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When the second wave of the H1N1 flu swept into Douglas County, public health workers stuck to the plan. "It was absolutely amazing how well Douglas County was prepared," said Rory Strange with the United Way's 211 service in Duluth. "They had everything covered." While the information and referral service received hundreds of calls from Douglas County residents about the pandemic, there was no panic, no mad dash.
Rothwell Student Center opens its doors to the public one last time Saturday. If you're looking for a bargain, a piece of memorabilia or one last trek through RSC, the University of Wisconsin-Superior campus is where you want to be. An auction of all the building's contents -- from cabinets and coffee cups to pastry cases and loveseats -- begins at 10 a.m. Saturday. Prospective buyers can stop by as early as 8 a.m.
The fight against childhood obesity is raging nationwide, from a new White House campaign launched Tuesday to a proposal letter composed over cups of coffee at Red Mug on Monday. Michelle Obama is urging youth, "Let's Move." The Community Youth Project Group is encouraging Douglas County residents, young and old, to "Tee off and fly freely." They are focusing their efforts on opening a six-tee disc golf course in Central Park. Along the way, they want to turn kids on to reading instead of TV. Superior High School junior Reba Buczynski attended a group meeting out of curiosity.
Coach Kevin Jones doesn't need to be on the bench to influence his players. When the Superior Bantam B boys hockey team takes the ice, they are thinking of him. Jones is serving in Afghanistan. "He's on their minds," said Jones' brother and fellow coach, Mike. Jones, an airman first class with the Minnesota Air National Guard's 148th Fighter Wing, is also on their helmets in the form of KJ stickers with camouflage-colored ribbons.
The children of Peace Lutheran Church have Haiti on their minds. Tonight, they will lift their voices in song, share their hopes for the Caribbean country and offer the community a chance to help. "We can make a change," said Kevin Garland, 9. The youth know some of the problems Haitians face. "They just got hit by an earthquake and they don't have a lot of money," said Annabelle Pflug, 8. Their parents have died and they're running out of food, she said. So they're raising money for relief efforts during "A Child's Hope for Haiti." The event begins at 5:30 p.m.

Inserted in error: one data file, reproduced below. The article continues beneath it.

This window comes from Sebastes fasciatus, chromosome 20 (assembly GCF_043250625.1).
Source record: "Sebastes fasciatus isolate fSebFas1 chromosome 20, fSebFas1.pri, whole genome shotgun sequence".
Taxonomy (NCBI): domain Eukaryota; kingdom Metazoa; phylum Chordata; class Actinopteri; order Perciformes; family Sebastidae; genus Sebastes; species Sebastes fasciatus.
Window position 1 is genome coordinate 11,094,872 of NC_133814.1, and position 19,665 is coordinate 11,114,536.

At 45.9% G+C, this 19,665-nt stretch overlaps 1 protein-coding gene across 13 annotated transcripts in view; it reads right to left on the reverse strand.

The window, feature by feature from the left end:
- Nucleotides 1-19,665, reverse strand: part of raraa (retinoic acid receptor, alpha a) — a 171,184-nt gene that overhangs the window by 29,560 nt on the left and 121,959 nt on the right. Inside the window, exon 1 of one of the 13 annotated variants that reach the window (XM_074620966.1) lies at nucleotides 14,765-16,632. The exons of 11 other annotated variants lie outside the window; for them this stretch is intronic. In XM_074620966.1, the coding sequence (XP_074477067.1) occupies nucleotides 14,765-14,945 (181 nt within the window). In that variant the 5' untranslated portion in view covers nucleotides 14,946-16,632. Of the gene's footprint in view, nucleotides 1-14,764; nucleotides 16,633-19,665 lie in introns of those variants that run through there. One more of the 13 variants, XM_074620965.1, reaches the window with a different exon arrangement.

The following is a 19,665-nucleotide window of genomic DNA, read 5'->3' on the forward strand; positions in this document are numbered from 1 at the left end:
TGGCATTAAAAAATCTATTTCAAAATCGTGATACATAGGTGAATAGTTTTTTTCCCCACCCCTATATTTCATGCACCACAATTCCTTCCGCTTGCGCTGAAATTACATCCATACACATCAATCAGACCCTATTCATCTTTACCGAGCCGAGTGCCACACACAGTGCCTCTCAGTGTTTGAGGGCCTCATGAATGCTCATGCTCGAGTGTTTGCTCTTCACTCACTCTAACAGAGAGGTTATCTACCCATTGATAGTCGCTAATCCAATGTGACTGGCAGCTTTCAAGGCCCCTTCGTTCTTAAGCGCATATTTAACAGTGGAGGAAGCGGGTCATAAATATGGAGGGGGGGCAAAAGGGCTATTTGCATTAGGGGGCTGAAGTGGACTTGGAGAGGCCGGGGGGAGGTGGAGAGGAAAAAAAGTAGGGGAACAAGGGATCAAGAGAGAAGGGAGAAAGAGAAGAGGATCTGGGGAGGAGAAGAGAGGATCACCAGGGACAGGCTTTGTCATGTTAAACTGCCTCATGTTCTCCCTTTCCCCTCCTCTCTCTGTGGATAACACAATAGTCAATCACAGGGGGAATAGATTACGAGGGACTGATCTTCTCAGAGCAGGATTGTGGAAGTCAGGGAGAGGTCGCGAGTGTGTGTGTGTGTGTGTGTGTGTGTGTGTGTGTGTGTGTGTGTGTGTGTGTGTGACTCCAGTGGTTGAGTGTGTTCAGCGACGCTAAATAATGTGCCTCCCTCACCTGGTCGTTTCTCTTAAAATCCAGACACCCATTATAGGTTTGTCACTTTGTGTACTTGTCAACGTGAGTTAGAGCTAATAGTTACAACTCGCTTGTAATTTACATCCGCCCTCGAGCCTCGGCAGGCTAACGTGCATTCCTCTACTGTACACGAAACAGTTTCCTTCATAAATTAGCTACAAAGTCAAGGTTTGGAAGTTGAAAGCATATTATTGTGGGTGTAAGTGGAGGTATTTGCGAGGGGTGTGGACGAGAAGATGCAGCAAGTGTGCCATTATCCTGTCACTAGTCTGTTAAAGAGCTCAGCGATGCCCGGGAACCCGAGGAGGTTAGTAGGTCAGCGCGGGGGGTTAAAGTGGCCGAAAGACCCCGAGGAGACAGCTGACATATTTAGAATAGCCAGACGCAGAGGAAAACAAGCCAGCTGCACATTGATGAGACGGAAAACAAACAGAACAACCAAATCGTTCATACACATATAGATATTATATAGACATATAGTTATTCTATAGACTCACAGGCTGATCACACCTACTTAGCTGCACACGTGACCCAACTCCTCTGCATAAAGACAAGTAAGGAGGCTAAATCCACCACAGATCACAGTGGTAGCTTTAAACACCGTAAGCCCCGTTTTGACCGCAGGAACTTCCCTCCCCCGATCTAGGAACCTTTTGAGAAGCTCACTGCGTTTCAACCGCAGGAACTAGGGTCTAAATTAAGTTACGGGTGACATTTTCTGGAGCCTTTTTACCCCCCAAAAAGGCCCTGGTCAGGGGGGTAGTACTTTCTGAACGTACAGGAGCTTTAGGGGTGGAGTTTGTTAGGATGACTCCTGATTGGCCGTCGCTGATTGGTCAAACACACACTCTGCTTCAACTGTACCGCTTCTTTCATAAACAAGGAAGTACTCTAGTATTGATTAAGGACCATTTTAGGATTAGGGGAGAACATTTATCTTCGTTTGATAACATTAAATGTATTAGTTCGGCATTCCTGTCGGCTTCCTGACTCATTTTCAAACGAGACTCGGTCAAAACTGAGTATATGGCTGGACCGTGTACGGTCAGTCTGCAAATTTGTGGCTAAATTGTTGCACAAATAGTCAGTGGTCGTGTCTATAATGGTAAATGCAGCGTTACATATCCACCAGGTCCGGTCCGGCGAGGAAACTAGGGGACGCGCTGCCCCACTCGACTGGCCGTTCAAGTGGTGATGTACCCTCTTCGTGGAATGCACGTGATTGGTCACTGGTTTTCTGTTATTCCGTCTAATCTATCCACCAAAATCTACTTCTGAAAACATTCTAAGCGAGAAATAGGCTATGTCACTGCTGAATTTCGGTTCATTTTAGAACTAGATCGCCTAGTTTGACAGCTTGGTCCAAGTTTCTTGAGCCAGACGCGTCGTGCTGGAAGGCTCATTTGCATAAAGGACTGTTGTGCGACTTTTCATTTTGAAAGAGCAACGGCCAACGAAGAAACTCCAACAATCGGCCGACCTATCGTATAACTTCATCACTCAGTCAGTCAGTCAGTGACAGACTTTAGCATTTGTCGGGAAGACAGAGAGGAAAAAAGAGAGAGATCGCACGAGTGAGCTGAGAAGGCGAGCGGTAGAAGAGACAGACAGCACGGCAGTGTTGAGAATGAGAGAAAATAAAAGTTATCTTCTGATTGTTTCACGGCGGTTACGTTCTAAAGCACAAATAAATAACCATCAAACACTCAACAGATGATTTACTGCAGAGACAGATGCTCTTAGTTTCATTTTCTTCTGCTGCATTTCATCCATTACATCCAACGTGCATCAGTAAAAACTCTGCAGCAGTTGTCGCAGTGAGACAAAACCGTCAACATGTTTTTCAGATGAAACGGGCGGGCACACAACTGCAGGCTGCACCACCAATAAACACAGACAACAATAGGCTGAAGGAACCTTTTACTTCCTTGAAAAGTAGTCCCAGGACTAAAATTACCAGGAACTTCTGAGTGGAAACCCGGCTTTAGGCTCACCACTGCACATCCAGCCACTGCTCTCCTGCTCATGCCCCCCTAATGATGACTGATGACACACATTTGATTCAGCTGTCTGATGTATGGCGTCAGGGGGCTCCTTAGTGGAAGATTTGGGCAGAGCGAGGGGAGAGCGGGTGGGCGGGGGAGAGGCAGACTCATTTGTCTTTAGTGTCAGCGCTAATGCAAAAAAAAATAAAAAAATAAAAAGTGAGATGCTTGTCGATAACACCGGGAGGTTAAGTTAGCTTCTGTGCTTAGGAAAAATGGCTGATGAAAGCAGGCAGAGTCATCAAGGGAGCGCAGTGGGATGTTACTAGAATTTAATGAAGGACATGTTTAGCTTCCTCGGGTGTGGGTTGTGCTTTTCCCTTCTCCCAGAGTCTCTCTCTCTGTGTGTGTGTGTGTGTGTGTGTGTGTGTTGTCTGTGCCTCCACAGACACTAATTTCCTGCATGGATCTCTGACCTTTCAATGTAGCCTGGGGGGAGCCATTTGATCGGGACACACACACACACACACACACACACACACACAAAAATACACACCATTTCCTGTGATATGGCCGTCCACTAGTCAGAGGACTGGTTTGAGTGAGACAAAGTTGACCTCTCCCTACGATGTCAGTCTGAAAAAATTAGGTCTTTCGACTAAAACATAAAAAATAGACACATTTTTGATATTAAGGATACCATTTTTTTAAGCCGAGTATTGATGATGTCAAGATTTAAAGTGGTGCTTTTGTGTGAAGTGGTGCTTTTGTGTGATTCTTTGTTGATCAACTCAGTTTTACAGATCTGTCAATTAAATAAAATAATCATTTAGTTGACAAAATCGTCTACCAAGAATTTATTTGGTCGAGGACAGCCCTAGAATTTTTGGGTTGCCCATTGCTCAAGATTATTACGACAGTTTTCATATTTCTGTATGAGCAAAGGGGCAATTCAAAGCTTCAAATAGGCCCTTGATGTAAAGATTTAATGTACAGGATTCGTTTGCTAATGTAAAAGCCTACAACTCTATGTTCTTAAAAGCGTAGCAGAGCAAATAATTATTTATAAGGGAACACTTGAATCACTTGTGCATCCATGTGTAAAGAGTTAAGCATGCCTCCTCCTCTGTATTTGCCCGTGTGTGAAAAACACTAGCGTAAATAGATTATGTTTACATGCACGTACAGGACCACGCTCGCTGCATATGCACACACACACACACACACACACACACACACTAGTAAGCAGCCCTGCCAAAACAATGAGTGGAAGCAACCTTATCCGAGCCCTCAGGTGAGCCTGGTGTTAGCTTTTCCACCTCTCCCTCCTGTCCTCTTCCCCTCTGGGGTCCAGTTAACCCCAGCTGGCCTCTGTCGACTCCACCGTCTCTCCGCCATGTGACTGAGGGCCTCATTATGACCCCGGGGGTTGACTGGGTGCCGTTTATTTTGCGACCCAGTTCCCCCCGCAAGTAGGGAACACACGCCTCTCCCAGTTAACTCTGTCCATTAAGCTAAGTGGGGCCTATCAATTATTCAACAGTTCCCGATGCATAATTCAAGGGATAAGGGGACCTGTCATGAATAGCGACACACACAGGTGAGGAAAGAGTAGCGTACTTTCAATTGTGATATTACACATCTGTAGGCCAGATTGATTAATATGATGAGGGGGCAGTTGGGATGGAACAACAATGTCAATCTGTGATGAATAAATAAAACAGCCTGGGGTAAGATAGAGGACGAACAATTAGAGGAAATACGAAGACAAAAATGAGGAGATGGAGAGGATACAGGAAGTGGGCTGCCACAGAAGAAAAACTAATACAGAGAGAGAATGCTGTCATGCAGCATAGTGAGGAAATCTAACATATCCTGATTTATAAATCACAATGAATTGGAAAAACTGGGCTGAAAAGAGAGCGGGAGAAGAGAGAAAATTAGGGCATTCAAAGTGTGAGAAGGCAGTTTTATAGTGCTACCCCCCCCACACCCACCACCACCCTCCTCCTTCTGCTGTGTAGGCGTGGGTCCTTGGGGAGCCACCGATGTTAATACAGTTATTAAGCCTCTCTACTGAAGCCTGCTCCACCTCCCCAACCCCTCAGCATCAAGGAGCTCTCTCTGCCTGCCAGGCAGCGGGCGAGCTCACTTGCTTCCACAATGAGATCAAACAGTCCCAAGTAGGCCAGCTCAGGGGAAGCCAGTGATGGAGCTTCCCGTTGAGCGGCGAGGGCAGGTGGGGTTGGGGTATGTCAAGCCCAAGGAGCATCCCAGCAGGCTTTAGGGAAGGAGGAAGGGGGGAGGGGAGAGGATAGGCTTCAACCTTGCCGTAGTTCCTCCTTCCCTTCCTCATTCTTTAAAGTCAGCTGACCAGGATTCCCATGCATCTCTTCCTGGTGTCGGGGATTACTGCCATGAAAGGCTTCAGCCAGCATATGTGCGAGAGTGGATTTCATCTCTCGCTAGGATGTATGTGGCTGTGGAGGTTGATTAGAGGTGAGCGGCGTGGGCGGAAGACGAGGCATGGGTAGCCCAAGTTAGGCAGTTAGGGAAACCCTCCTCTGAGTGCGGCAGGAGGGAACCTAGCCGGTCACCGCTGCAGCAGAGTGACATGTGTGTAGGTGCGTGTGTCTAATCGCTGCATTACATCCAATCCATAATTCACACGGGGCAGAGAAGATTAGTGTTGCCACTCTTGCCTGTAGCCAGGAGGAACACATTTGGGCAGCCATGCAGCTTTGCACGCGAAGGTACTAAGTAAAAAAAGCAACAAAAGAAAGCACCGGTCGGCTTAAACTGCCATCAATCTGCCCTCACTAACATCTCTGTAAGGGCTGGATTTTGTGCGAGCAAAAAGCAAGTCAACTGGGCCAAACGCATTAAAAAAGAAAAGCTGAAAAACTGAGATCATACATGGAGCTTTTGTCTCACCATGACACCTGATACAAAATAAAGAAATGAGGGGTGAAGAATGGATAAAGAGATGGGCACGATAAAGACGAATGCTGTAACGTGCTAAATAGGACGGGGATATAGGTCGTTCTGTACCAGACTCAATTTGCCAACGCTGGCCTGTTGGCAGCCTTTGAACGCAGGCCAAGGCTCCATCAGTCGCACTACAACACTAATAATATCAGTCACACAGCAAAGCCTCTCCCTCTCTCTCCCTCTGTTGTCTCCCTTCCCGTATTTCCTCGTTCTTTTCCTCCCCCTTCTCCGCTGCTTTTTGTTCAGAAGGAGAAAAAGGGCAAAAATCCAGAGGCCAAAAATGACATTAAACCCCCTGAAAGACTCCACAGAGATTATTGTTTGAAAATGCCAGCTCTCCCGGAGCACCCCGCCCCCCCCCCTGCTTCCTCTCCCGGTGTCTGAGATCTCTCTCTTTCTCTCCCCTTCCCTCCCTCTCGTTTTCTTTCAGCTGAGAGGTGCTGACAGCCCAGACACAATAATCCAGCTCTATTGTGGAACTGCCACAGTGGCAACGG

Thursday night, "Comedy Brings Relief" at Ace's on 29th. Chicago native Spark Mann brings his high-energy stand up act to Superior, with all the proceeds earmarked for American Red Cross relief efforts in Haiti. "It's a good way to help out a good cause," Mann said. It's going to be a great show, said local comedian Chuck Androsky. As posters for the event state, "The Sparkman Cometh." That drew a chuckle from Mann. "It makes me sound like a superhero," he said. "There's Aquaman, Batman and Sparkman." Mann has been entertaining audiences with his keen wit since 1987.
After talking about the jobs of tomorrow, Wisconsin Department of Workforce Development Secretary Roberta Gassman got hands-on instruction in one at Wisconsin Indianhead Technical College-Superior. She watched as Joshua Kagie connected hoses and manipulated the flow on a hydraulic fluid trainer in the Amatrol lab. Gassman asked questions, ducked down to check the flow meter and took time to talk to Kagie about his goals. The Superior man worked for nearly five years as a tool and die machinist, but his job was recently cut.
It's a waiting game in the Douglas County. Layoff threats have prosecutors on the edge of their seats. In light of the state's budget crunch, an unspecified number of assistant district attorneys face layoffs. Neither they nor their elected bosses know which counties could be affected or when. They do know the layoffs would hurt offices already straining to keep up with caseloads. "We've got two vulnerable positions," said District Attorney Dan Blank. With two full-time and one part-time position, Douglas County has the highest number of assistants in the northwest corner of the state.
The former Superior Housing Authority director who stole $10,000 from the agency will spend 90 days in jail as a condition of probation. Debra Lynn Waterman, 51, pleaded guilty to two counts of theft - one felony and one misdemeanor - in Douglas County Court last week for charging thousands of dollars in personal purchases on the SHA credit card while she served as the agency's director.
The town of Gordon offers a cure for cabin fever. Winterfest kicks off at 2 p.m. Saturday. with ice skating, sledding, snow bowling, a warming fire and free indoor crafts, all in the heart of Gordon. At 8 p.m., Chetek-based band the Twerps will rock the town hall. "The Twerps specialize in getting people involved," said Karen Griffin, a member of the Gordon parks and recreation committee, which planned the event. "They're very high energy." Last year, the committee launched Winterfest to raise money to revitalize the town park.